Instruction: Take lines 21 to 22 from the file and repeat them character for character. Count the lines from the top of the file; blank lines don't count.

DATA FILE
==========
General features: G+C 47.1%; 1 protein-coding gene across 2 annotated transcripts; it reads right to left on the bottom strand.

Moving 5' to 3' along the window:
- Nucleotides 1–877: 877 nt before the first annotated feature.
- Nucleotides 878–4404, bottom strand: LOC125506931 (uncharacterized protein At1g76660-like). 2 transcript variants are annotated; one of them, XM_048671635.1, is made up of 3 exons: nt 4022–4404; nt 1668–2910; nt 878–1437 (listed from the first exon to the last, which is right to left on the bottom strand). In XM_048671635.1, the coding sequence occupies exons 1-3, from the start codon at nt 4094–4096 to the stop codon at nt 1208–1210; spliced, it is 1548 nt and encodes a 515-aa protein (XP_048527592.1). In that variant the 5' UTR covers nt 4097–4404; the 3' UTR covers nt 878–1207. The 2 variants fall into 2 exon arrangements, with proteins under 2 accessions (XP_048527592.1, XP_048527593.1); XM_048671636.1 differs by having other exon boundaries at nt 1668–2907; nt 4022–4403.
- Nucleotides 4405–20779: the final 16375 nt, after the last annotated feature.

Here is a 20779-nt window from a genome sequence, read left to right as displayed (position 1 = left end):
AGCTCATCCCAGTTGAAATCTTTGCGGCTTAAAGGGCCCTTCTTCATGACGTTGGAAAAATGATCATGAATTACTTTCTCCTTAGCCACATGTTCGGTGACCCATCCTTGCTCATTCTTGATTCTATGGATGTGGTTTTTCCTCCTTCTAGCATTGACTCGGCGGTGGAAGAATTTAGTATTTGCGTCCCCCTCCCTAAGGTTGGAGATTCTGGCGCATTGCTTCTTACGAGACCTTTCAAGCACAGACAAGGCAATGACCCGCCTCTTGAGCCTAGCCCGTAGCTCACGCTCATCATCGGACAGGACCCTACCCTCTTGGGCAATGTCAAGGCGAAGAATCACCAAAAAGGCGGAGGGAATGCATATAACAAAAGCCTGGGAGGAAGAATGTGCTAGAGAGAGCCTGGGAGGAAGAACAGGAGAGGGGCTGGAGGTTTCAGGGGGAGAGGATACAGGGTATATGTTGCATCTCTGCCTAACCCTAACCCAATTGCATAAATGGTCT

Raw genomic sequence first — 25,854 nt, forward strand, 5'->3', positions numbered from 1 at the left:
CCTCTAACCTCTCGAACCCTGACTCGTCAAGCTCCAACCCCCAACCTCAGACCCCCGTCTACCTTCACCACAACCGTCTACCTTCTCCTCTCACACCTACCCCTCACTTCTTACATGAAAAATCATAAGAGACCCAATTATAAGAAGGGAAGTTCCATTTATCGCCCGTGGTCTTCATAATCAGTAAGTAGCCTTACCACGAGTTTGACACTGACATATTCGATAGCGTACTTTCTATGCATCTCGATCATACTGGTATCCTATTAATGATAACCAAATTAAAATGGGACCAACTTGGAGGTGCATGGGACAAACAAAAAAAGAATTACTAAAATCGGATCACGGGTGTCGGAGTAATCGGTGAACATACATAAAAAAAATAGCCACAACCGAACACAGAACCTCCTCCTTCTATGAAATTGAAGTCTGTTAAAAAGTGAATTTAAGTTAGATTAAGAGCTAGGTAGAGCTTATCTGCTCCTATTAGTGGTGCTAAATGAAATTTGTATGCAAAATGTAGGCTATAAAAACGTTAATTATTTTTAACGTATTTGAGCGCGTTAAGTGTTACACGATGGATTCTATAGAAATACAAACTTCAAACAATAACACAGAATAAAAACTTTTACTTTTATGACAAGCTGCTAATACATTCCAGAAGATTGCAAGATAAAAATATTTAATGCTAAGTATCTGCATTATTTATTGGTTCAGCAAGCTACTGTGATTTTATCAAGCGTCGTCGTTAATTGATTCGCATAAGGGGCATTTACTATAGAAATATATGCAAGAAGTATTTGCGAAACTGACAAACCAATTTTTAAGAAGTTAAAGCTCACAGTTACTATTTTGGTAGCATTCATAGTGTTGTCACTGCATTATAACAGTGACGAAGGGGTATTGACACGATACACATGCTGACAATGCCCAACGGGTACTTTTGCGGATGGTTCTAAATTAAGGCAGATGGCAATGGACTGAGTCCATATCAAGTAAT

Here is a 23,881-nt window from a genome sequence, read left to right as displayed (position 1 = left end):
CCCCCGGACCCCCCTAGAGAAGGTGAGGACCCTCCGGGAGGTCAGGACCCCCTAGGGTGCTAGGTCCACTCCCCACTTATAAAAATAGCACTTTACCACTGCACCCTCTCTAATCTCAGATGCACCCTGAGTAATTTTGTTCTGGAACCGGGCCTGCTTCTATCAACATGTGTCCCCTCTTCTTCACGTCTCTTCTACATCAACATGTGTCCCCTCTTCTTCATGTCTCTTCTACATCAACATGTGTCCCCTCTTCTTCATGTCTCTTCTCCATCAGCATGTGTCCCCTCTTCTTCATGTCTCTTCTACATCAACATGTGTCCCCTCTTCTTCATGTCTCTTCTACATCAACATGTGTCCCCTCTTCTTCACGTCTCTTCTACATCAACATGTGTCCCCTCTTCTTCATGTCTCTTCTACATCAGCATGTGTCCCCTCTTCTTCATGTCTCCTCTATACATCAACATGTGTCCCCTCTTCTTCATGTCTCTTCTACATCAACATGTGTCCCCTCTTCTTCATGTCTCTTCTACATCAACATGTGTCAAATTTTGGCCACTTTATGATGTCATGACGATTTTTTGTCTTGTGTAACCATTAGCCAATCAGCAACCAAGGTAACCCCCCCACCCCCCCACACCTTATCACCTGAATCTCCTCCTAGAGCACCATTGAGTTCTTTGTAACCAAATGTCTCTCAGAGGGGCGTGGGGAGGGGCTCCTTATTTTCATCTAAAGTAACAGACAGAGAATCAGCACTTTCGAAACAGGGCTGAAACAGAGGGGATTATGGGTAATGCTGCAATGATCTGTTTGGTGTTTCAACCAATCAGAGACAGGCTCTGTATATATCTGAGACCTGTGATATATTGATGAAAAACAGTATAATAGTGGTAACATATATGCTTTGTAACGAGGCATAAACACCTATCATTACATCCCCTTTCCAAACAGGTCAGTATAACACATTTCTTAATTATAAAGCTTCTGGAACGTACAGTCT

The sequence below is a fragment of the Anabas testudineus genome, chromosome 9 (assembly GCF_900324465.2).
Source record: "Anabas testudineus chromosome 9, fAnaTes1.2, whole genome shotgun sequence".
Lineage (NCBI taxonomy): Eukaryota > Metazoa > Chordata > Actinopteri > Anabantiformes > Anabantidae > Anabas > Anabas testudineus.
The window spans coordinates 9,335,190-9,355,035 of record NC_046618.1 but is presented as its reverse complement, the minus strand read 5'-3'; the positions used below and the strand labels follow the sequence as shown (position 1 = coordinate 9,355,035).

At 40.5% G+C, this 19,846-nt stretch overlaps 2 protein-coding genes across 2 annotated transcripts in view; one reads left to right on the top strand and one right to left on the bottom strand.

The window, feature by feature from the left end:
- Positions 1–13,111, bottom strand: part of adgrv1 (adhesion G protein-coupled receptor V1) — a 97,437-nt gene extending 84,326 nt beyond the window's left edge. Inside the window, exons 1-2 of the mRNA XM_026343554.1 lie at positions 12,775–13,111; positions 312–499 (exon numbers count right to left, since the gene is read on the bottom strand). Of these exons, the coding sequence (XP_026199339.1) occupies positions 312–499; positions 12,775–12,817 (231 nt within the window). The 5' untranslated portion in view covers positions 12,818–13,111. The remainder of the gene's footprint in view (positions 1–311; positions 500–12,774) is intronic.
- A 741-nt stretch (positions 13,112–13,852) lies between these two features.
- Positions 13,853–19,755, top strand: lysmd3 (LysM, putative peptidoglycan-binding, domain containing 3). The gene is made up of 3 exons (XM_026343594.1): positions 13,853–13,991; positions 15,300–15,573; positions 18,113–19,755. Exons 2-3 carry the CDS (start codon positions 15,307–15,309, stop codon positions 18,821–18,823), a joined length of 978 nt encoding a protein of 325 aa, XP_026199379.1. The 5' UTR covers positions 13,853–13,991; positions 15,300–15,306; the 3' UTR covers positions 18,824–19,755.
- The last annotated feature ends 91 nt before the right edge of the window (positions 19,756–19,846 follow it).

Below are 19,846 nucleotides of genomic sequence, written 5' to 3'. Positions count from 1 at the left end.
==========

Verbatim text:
- The last annotated feature ends 91 nt before the right edge of the window (positions 19,756–19,846 follow it).

Below are 19,846 nucleotides of genomic sequence, written 5' to 3'. Positions count from 1 at the left end.